You Be The Judge

by Robert W. Cole

Originally published in Dog News, 1997. Reprinted here with permission of the author


Which Front Is Correct?

One of the most important Cardigan Welsh Corgi functional breed characteristics is this herding breed’s unorthodox front end which departs greatly from the norm. It takes the form of a wrap-around front, an unusual forequarter assembly difficult for concerned breeders to describe and for judges to fully appreciate…Graphics are required.

I have focused first on the front end because an appreciation of the correct Cardigan front is crucial to understanding the breed. The Cardigan has a wrap-around-front – the front legs from elbow to wrist wrap closely around the b0dy. This unorthodox assembly is similar to but not quite the same as the Basset Hound’s front or those of the Dachshund, Welsh Pembroke Corgi. or Dandie Dinmont Terrier, each having varying degrees of wrap-around.

I have drawn four fronts, only one is correct… which one? The heads have been bagged so as not to disclose too early the characteristic shape and position of the Cardigan’s ears.


If you decided on Fig 2 as the correct Cardigan front, you were close, you selected the straight-to-the-front oval pointing feet of the Pembroke wrap-around-front, right for the Pembroke, wrong for the Cardigan.

Fig 4 departs even further in that in addition to the feet pointing directly forward, the short forelegs are incorrectly straight from elbow to foot. This front is very incorrect for the Cardigan being both a structural and a breed type fault.

Fig 1’s front is that of the Dachshund taken from the British book The Show Dachshund ISBN 09520649-0-1, by Dr Sylvia Kershaw and myself. An earth digger, the classic wrap-around front of the Dachshund is similar to but not quite the same as either the Cardigan or the Pembroke fronts.


Fig 3 represents the correct wrap-around Cardigan front. The feet(the feet not the toes) point slightly outward. “This outward point is not to be more than 30 degrees from center line when viewed from above”. If you stood behind and over this dog and looked down at his front feet from above, pretending he was standing on the face of a clock, the center of his left foot would point to 11 o’clock and the center of his right foot would point to 1 o’clock. More outward angle than this produces an unsound front.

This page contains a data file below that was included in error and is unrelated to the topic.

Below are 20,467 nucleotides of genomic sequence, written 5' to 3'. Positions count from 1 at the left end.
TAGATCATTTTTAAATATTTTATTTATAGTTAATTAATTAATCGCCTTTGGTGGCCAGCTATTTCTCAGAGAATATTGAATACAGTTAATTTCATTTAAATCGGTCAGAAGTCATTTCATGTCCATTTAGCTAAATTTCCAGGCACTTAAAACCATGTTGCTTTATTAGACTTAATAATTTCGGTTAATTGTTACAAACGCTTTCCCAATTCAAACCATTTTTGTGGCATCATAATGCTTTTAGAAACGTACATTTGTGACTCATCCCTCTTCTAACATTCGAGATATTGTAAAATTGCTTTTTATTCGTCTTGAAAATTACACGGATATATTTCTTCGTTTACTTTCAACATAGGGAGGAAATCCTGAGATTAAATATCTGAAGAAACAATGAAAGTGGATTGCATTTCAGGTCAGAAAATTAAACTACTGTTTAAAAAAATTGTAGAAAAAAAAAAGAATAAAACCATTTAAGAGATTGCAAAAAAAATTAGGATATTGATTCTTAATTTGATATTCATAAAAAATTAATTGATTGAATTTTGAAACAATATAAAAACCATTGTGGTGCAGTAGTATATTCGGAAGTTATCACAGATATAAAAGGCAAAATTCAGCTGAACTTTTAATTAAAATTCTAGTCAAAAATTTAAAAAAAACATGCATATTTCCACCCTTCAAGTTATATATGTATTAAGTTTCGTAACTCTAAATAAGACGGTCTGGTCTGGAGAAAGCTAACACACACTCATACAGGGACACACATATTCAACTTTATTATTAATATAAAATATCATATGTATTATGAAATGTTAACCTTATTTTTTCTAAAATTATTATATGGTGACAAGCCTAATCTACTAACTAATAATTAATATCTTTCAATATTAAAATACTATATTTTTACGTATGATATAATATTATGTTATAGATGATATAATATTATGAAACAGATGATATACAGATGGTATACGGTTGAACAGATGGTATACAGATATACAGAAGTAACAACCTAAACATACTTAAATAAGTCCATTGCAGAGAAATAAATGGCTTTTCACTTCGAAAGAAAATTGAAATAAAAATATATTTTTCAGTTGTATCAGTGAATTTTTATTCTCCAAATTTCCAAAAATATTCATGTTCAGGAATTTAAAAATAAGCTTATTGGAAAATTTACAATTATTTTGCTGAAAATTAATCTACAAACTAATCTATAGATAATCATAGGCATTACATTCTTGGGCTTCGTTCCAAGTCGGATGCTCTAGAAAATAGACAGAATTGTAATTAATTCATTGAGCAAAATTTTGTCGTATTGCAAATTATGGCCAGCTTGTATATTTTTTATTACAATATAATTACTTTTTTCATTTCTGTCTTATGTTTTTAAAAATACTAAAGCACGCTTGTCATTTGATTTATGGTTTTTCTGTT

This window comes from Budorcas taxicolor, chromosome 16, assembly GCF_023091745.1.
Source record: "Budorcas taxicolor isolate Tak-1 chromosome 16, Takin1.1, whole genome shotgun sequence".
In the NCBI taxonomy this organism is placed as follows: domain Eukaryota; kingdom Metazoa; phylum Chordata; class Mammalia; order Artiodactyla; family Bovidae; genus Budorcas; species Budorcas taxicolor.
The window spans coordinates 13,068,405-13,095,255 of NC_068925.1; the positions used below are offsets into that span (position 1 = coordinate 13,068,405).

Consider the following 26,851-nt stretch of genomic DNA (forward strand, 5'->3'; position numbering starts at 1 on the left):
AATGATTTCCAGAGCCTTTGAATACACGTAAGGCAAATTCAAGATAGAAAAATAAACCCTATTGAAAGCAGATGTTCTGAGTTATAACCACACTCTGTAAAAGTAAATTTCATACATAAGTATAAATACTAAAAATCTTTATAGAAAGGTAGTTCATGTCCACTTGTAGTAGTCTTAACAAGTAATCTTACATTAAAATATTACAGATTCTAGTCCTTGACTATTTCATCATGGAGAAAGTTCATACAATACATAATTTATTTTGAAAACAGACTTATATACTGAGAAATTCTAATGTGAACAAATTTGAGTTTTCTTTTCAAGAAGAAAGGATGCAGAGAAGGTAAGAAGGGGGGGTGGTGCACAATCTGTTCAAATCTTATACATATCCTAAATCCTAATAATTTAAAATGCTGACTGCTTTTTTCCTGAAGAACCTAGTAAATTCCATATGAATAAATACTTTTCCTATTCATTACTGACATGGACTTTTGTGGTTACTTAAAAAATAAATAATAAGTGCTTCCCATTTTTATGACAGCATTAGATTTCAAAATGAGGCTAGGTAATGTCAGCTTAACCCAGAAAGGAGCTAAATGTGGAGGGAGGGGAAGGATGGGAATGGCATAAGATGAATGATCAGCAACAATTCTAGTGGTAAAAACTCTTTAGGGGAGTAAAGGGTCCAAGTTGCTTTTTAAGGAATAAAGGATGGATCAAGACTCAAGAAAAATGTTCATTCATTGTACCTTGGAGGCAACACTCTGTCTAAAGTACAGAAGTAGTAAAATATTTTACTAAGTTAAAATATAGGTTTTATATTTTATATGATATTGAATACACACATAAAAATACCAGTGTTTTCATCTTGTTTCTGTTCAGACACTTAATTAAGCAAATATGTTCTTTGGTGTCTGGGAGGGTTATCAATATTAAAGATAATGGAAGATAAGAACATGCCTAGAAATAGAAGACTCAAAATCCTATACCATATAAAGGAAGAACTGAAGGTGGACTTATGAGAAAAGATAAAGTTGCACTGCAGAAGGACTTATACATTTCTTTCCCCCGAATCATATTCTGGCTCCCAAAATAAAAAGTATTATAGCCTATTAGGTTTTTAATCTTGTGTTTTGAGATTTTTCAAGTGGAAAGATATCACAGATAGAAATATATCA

Fig 5 and Fig 6

The Cardigan’s front is an important breed characteristic highlighted in a CWCCA Judges Education Committee letter from which I shal quote. To compliment this quote I have drawn a Cardigan skeleton in profile and one head-on.

These two unofficial drawings compliment the direction in the fore mentioned letter by Andrea Turnus which reads:

“Cardigans mus have the correct front end structure and this is probably the hardest thing for judges to understand. The upper arm must curve around the correct egg-shaped rib cage, with no daylight showing between the chest and leg, and with the wrists closer together than the shoulders. The front feet must turn out, even if only sightly.”

There are fifteen related features involved, each depicted in either Fig 5 and/or Fig 6. The are 1. moderately broad chest; 2. well sprung ribs; 3. deep brisket well let down between the forelegs; 4. viewed head-on the shoulders slope downward and outward from the withers; 5. shoulder blade is long; and 6. well lad back; 7. upper are is nearly as long as shoulder blade and meets at close to a right angle; 8. elbows fit close; 9. elbow positions well up on body; 10. brest-bone is prominent; 11. forearm is short, covering deepest part of the chest; 12. slight slope to pastern viewed in profile; 13. pasterns straight (viewd head-on) from wrist to foot; 14. feet turn out slightly; and 15. wrists somewhat closer together than points of shoulder.

The club advises that you examine on the table but judge teh soundness of the front visually on the ground because a poor front can be greatly improved stacked on the table. Unsound fronts take many forms sucn as bowed front, fiddle front, out at elbows, and knuckling over. Untypical fronts include straight legs and feet that point directly forward.



Which Ears Are Correct?